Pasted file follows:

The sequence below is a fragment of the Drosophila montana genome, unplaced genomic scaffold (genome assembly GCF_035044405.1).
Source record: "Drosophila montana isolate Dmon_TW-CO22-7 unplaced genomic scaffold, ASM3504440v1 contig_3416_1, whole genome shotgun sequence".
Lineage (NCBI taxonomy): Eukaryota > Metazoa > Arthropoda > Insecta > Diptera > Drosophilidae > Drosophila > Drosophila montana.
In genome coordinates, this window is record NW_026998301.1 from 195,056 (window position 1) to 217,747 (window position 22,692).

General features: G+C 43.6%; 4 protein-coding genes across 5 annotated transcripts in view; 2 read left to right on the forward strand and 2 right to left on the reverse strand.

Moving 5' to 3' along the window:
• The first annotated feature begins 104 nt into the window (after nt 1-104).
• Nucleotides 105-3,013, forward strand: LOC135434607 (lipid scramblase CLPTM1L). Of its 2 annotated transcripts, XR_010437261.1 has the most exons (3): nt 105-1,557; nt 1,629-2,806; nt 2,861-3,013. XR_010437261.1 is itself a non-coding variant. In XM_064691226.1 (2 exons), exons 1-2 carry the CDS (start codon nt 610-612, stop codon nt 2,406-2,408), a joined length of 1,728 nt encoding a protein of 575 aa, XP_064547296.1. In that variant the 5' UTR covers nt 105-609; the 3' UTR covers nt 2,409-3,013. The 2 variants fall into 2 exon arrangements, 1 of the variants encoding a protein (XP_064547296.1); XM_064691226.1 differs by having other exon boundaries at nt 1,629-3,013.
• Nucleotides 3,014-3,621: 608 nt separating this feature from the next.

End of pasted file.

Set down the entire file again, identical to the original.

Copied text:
The sequence below is a fragment of the Drosophila montana genome, unplaced genomic scaffold (genome assembly GCF_035044405.1).
Source record: "Drosophila montana isolate Dmon_TW-CO22-7 unplaced genomic scaffold, ASM3504440v1 contig_3416_1, whole genome shotgun sequence".
Lineage (NCBI taxonomy): Eukaryota > Metazoa > Arthropoda > Insecta > Diptera > Drosophilidae > Drosophila > Drosophila montana.
In genome coordinates, this window is record NW_026998301.1 from 195,056 (window position 1) to 217,747 (window position 22,692).

General features: G+C 43.6%; 4 protein-coding genes across 5 annotated transcripts in view; 2 read left to right on the forward strand and 2 right to left on the reverse strand.

Moving 5' to 3' along the window:
• The first annotated feature begins 104 nt into the window (after nt 1-104).
• Nucleotides 105-3,013, forward strand: LOC135434607 (lipid scramblase CLPTM1L). Of its 2 annotated transcripts, XR_010437261.1 has the most exons (3): nt 105-1,557; nt 1,629-2,806; nt 2,861-3,013. XR_010437261.1 is itself a non-coding variant. In XM_064691226.1 (2 exons), exons 1-2 carry the CDS (start codon nt 610-612, stop codon nt 2,406-2,408), a joined length of 1,728 nt encoding a protein of 575 aa, XP_064547296.1. In that variant the 5' UTR covers nt 105-609; the 3' UTR covers nt 2,409-3,013. The 2 variants fall into 2 exon arrangements, 1 of the variants encoding a protein (XP_064547296.1); XM_064691226.1 differs by having other exon boundaries at nt 1,629-3,013.
• Nucleotides 3,014-3,621: 608 nt separating this feature from the next.